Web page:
Businesses need to consider the security of their suppliers and other partners in their risk mitigation strategy, and not just look at their own networks.
That's the view of Ashley Jelleyman, head of information assurance at BT, speaking at Computing's IT Leaders' Forum event in London this morning.
"Information risks can span shared infrastructures and supply chains. Security heads need to get involved in whole process," said Jelleyman.
He explained that the threats from insiders is now well known, but the risk is not necessarily limited to direct employees, but other insiders in the corporate ecosystem.
"We see malicious insider attacks - like the disgruntled employee," said Jelleyman. "It may not be an attack that comes from outside. The insider world has grown, and we now share access to our systems with our vendors, third parties and customers, so those outsiders become insiders we're allowing in.
"Every one of those people we allow in is a potential insider threat we may not have mitigated against in the past."
He added that with the "threatscape" continually evolving, firms today often need to increase their security investment just to gain the same level of protection enjoyed in the past - not something any CEO or CFO is going to swallow easily.
"Threats and risks are evolving. Risk assessments may be one-off, but it needs to be a continual process. What worked yesterday may not work for us tomorrow. We need to make the board aware that we're spending more money just to stand still, because the game moves faster than we can."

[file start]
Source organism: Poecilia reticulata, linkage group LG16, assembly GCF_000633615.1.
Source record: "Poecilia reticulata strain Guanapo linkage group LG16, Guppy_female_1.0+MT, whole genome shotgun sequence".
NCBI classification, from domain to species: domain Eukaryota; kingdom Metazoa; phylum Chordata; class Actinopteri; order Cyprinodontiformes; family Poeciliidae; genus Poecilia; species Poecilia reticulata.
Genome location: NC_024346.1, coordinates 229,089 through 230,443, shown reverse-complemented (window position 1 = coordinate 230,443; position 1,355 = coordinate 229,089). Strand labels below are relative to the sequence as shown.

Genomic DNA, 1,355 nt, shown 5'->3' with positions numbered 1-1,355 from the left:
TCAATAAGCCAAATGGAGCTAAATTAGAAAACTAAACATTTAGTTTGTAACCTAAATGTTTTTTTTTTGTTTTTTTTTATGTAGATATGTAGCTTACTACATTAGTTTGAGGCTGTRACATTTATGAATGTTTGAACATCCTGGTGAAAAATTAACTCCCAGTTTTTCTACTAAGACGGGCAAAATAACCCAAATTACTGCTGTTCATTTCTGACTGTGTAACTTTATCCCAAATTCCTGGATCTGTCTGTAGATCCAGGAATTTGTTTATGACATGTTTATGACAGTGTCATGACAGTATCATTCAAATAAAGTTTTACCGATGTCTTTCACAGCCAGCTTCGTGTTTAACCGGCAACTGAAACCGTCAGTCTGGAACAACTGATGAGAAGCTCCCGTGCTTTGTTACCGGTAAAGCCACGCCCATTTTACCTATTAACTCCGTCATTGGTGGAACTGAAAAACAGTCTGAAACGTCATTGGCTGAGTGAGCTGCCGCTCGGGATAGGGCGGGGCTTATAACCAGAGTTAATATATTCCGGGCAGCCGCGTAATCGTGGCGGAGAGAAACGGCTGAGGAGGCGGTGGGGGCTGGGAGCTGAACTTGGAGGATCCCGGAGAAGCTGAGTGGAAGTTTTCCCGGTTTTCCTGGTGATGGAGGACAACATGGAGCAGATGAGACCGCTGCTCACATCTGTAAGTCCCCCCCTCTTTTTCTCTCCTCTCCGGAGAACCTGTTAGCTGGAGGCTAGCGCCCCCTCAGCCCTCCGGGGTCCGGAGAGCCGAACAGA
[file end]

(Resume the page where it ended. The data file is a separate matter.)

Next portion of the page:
And on the subject of upwards communication, Jelleyman argued that boards need to understand how important the information a company holds really is, as the level of protection provided at many firms isn't adequate.
"What's the information worth, how much will it cost to protect, and what's the payoff of securing it? Get it wrong and you will over- or underpay for your protection. The board needs to understand that you are spending their money wisely," he said.
Jelleyman added: "Every board will have a risk appetite, but you might need to help them understand what that is. What are you prepared to take as an annual hit on information risk? What's that risk threshold? Then balance the security risk against the business needs. Look at it qualitatively and quantitatively, then present prioritised information risks and associated recommendations on which business decisions can be made.
"Translate the message into the board's language, not 'IT-speak'," he argued.